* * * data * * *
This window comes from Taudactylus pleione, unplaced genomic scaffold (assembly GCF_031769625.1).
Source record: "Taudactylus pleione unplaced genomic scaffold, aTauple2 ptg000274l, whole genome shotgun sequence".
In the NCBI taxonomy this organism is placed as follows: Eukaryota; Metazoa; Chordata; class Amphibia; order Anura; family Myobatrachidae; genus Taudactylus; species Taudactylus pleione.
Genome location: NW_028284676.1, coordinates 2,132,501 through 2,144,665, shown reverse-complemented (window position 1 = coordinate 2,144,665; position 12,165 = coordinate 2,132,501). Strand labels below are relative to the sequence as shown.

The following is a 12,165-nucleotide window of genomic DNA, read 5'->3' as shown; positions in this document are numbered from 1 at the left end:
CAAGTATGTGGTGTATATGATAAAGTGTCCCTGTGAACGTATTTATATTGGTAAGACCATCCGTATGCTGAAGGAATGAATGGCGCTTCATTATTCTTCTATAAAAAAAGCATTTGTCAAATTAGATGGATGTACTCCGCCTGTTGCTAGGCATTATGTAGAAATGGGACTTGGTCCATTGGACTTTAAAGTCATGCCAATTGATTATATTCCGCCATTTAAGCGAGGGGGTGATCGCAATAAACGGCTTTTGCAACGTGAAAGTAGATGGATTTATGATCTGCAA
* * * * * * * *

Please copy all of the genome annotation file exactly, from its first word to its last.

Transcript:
This window comes from Taudactylus pleione, unplaced genomic scaffold (assembly GCF_031769625.1).
Source record: "Taudactylus pleione unplaced genomic scaffold, aTauple2 ptg000274l, whole genome shotgun sequence".
In the NCBI taxonomy this organism is placed as follows: Eukaryota; Metazoa; Chordata; class Amphibia; order Anura; family Myobatrachidae; genus Taudactylus; species Taudactylus pleione.
Genome location: NW_028284676.1, coordinates 2,132,501 through 2,144,665, shown reverse-complemented (window position 1 = coordinate 2,144,665; position 12,165 = coordinate 2,132,501). Strand labels below are relative to the sequence as shown.

The following is a 12,165-nucleotide window of genomic DNA, read 5'->3' as shown; positions in this document are numbered from 1 at the left end:
CAAGTATGTGGTGTATATGATAAAGTGTCCCTGTGAACGTATTTATATTGGTAAGACCATCCGTATGCTGAAGGAATGAATGGCGCTTCATTATTCTTCTATAAAAAAAGCATTTGTCAAATTAGATGGATGTACTCCGCCTGTTGCTAGGCATTATGTAGAAATGGGACTTGGTCCATTGGACTTTAAAGTCATGCCAATTGATTATATTCCGCCATTTAAGCGAGGGGGTGATCGCAATAAACGGCTTTTGCAACGTGAAAGTAGATGGATTTATGATCTGCAA